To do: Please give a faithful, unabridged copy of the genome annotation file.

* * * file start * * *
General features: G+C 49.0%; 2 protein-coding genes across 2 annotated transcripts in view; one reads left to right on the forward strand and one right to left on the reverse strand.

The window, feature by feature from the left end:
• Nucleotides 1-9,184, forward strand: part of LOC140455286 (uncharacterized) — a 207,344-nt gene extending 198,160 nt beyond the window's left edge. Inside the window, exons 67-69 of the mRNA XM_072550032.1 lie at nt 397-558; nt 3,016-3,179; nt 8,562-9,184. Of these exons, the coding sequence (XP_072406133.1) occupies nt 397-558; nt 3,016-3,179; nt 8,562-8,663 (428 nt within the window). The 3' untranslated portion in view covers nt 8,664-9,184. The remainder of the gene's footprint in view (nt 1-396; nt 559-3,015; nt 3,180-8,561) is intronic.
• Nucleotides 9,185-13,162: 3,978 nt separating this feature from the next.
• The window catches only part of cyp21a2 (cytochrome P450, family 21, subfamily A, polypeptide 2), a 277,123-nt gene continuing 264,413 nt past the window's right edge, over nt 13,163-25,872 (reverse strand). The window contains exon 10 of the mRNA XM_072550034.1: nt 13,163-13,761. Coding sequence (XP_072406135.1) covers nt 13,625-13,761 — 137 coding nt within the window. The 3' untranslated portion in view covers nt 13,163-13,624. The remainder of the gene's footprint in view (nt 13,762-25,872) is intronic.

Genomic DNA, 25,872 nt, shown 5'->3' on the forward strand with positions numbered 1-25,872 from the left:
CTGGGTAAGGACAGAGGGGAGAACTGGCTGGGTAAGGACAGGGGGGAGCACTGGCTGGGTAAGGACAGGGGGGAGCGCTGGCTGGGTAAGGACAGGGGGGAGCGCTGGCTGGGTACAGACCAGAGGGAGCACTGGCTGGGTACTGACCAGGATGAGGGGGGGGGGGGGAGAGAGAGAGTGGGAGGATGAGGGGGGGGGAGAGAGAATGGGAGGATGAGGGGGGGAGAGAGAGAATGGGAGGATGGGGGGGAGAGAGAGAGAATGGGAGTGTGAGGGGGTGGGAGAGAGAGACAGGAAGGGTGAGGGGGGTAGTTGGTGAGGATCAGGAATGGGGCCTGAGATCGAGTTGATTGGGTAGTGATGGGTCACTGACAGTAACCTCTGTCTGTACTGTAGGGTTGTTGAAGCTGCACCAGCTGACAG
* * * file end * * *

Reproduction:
General features: G+C 49.0%; 2 protein-coding genes across 2 annotated transcripts in view; one reads left to right on the forward strand and one right to left on the reverse strand.

The window, feature by feature from the left end:
• Nucleotides 1-9,184, forward strand: part of LOC140455286 (uncharacterized) — a 207,344-nt gene extending 198,160 nt beyond the window's left edge. Inside the window, exons 67-69 of the mRNA XM_072550032.1 lie at nt 397-558; nt 3,016-3,179; nt 8,562-9,184. Of these exons, the coding sequence (XP_072406133.1) occupies nt 397-558; nt 3,016-3,179; nt 8,562-8,663 (428 nt within the window). The 3' untranslated portion in view covers nt 8,664-9,184. The remainder of the gene's footprint in view (nt 1-396; nt 559-3,015; nt 3,180-8,561) is intronic.
• Nucleotides 9,185-13,162: 3,978 nt separating this feature from the next.
• The window catches only part of cyp21a2 (cytochrome P450, family 21, subfamily A, polypeptide 2), a 277,123-nt gene continuing 264,413 nt past the window's right edge, over nt 13,163-25,872 (reverse strand). The window contains exon 10 of the mRNA XM_072550034.1: nt 13,163-13,761. Coding sequence (XP_072406135.1) covers nt 13,625-13,761 — 137 coding nt within the window. The 3' untranslated portion in view covers nt 13,163-13,624. The remainder of the gene's footprint in view (nt 13,762-25,872) is intronic.

Genomic DNA, 25,872 nt, shown 5'->3' on the forward strand with positions numbered 1-25,872 from the left:
CTGGGTAAGGACAGAGGGGAGAACTGGCTGGGTAAGGACAGGGGGGAGCACTGGCTGGGTAAGGACAGGGGGGAGCGCTGGCTGGGTAAGGACAGGGGGGAGCGCTGGCTGGGTACAGACCAGAGGGAGCACTGGCTGGGTACTGACCAGGATGAGGGGGGGGGGGGGAGAGAGAGAGTGGGAGGATGAGGGGGGGGGAGAGAGAATGGGAGGATGAGGGGGGGAGAGAGAGAATGGGAGGATGGGGGGGAGAGAGAGAGAATGGGAGTGTGAGGGGGTGGGAGAGAGAGACAGGAAGGGTGAGGGGGGTAGTTGGTGAGGATCAGGAATGGGGCCTGAGATCGAGTTGATTGGGTAGTGATGGGTCACTGACAGTAACCTCTGTCTGTACTGTAGGGTTGTTGAAGCTGCACCAGCTGACAG